14ymedio, Reinaldo Escobar, Havana, 30 April 2019 — Two weeks ago Cuba’s Council of Ministers issued an agreement that makes the transfer of property more flexible for those who occupied “houses, rooms, habitations, accessory units and premises without legal status or without observing the formalities in their construction.”
It is assumed that this measure, long-awaited, benefits thousands of families throughout the country, not with a new home but with a new status for what they had already acquired.
This agreement does not open the door to the construction of new real estate but only regularizes the property of those who were leasing or “illegally” occupying their domicile. However, the new regulations will expand the official statistics of registered houses, which currently amount to 3,824,861 throughout the country, of which almost 40% are considered to be in just fair or poor condition.
With the enactment of this agreement in the Official Gazette, the size of the “housing problem” will hardly change, and it remains the oldest, most widespread social concern with the greatest impact on the Cuban population. In the last 60 years attempts at a solution have only had positive repercussions in the short term and in most cases they have been experiments where improvisation and voluntarism have prevented lasting results.
The first step taken by the Government in this sector occurred as early as February 17, 1959. That day, 24 hours after taking office as Prime Minister, Fidel Castro abolished the National Lottery and created in its place the National Institute of Savings and Housing (INAV), whose primary function would be to build houses with the money that would be obtained from the purchase of the new “Revolutionary Lottery” tickets.
Less than three weeks later Law 135 imposed a drastic reduction in the housing rents. At that time, the State did not have any presence in the real estate business since the first stone of the novel method, created by INAV, had not yet been laid. Thus, those affected were the private owners who, although they represented a minority compared to the number of beneficiaries, were all of those who, up until that time, had invested in the construction of houses and apartments.
On October 14, 1960, seeing the financial resources of the lottery did not advance the construction of housing at the desired rate, the Comandante en Jefe, obsessed with fulfilling his promise to resolve the matter as soon as possible and at whatever price, signed the Law of Urban Reform, towhich in its final disposition iwas granted “force and constitutional hierarchy.”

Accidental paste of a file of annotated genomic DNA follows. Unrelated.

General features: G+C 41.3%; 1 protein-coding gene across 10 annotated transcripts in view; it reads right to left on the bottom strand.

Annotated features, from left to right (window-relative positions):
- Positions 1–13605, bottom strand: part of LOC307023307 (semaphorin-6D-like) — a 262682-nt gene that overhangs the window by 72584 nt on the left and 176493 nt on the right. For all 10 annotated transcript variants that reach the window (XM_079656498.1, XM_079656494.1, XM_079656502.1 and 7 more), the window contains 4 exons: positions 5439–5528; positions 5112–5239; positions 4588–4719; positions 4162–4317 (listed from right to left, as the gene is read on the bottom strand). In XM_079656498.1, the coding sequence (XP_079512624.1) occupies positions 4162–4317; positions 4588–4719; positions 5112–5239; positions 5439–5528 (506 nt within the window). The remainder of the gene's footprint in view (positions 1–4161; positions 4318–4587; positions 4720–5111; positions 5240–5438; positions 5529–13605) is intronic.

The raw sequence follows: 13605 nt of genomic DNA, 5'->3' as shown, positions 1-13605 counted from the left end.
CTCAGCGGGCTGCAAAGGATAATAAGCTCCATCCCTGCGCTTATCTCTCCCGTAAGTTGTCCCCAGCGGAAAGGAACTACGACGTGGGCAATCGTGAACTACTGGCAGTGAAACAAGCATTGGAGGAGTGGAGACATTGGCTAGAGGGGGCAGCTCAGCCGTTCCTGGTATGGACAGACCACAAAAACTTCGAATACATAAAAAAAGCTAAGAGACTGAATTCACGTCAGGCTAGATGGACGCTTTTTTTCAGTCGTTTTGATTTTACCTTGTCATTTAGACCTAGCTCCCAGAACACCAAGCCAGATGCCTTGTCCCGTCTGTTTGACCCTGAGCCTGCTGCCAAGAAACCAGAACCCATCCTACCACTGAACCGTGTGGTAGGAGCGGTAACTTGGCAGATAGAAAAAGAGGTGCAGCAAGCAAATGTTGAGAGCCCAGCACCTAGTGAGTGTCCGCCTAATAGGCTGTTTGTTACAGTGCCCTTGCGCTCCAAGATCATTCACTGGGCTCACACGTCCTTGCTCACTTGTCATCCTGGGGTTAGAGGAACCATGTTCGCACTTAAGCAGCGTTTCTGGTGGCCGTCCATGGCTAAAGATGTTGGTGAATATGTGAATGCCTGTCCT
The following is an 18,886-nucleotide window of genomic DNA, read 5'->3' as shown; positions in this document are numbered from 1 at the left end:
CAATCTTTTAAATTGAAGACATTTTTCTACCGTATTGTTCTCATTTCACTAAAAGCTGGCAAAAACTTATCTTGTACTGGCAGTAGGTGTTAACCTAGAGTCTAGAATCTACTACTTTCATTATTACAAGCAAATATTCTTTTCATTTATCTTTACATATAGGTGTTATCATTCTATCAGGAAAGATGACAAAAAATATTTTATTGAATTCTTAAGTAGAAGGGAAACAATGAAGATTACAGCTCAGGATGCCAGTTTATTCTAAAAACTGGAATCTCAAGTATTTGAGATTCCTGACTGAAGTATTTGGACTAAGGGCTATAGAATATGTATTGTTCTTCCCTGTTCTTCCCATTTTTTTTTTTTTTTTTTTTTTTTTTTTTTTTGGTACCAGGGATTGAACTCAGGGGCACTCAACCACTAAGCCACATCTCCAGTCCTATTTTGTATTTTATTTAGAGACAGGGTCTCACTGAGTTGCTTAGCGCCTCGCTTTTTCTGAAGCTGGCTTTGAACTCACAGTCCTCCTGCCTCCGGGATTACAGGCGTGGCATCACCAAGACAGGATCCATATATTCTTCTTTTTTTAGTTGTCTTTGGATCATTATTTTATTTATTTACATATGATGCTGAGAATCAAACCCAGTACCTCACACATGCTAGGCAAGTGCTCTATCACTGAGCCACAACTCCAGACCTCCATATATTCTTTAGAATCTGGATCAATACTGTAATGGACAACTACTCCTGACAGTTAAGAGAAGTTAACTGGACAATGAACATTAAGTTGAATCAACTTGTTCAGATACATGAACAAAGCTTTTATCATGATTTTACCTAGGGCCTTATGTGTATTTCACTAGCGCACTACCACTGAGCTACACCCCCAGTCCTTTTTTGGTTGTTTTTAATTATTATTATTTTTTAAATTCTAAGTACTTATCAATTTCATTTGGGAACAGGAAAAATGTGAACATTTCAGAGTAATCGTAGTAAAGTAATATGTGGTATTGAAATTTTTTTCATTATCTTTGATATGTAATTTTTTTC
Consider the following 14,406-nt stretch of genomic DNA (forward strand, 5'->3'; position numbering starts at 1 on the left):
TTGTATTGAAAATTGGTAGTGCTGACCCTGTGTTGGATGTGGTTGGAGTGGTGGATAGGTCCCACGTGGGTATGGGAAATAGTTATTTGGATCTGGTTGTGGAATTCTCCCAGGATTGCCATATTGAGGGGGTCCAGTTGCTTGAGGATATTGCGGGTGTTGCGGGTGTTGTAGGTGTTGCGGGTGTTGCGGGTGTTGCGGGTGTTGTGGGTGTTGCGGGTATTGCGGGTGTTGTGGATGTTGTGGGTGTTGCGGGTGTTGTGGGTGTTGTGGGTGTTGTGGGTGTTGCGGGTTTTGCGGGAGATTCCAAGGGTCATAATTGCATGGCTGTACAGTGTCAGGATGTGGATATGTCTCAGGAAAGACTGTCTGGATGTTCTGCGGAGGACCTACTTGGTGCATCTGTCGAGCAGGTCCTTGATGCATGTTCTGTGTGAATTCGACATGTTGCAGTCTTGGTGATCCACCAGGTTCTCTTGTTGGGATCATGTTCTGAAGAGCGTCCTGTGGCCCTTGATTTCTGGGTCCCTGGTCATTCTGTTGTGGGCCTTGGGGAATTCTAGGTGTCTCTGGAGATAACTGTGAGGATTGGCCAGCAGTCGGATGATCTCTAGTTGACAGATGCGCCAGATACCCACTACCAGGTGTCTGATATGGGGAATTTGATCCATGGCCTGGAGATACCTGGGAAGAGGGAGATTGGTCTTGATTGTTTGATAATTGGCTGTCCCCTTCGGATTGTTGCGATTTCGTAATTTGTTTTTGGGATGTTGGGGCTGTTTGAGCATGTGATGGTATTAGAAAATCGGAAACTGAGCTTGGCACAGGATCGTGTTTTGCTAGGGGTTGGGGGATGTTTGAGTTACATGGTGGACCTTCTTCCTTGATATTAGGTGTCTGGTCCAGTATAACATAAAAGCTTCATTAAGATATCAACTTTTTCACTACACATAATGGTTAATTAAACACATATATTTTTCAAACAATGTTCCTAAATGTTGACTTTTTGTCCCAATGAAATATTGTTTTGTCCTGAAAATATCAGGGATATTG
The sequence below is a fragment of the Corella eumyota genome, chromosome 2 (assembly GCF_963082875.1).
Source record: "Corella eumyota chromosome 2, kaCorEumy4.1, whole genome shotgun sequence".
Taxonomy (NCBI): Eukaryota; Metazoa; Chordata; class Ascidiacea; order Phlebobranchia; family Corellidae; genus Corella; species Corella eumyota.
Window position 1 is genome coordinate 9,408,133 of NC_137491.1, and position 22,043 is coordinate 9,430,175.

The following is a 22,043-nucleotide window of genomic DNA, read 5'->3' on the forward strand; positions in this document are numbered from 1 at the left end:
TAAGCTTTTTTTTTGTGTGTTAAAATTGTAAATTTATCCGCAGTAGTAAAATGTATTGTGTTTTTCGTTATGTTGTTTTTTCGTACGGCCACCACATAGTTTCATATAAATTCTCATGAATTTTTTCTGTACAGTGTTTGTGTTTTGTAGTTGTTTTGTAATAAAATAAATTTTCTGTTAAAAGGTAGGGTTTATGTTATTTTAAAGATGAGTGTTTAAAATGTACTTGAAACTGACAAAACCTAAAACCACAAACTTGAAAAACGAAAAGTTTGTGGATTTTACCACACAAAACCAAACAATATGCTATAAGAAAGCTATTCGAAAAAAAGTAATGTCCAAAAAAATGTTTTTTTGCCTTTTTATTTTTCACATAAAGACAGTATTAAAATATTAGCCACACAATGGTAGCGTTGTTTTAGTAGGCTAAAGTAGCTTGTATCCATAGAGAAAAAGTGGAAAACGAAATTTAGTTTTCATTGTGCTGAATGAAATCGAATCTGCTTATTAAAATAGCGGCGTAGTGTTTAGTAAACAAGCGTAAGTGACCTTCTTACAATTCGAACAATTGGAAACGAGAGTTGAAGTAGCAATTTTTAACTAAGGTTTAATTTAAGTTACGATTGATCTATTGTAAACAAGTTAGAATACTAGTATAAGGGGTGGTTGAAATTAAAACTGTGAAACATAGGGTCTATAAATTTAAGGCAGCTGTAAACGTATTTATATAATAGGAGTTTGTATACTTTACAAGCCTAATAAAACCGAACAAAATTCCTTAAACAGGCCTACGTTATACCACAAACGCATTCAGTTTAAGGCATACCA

The new law eliminated the right of a private individual to profit from the rental of houses and transferred to the state all the properties that were dedicated to that business. After proclaiming in his first article that “every family has the right to decent housing,” it was specified that the State would enforce that right in three stages.
In the first stage, the price of the houses would be amortized with what the family paid for rent in five years. In the second, the “immediate future stage,” the State “with the resources coming from this Law” would build houses in a massive way and cede them in permanent lease arrangements through monthly payments that would not exceed 10% of the family income. In the third “future stage instruments,” the State would build houses with its own resources and “cede them in a permanent and gratuitous lease to each family.”
A rectification of these daydreams, which entered into force on July 1, 1985, extended the term of the payments to be made to 20 years and ruled that the price to be paid would be calculated, as of that date, based on the square meters of the building.
In the 25 years between the Urban Reform and its rectification, the most popular experiment that was put into practice was the plan of the microbrigades. Cubans under 30 only know of this concept through hearsay, because the once heroic microbrigades practically disappeared after 1990.
The movement was founded on February 17, 1971 in the Alamar district located east of the capital. It was based on the idea that workers would build their own homes. To this end, the State assigned land, supplied materials and placed a small number of specialists who trained those who would end up as bricklayers, electricians or plumbers.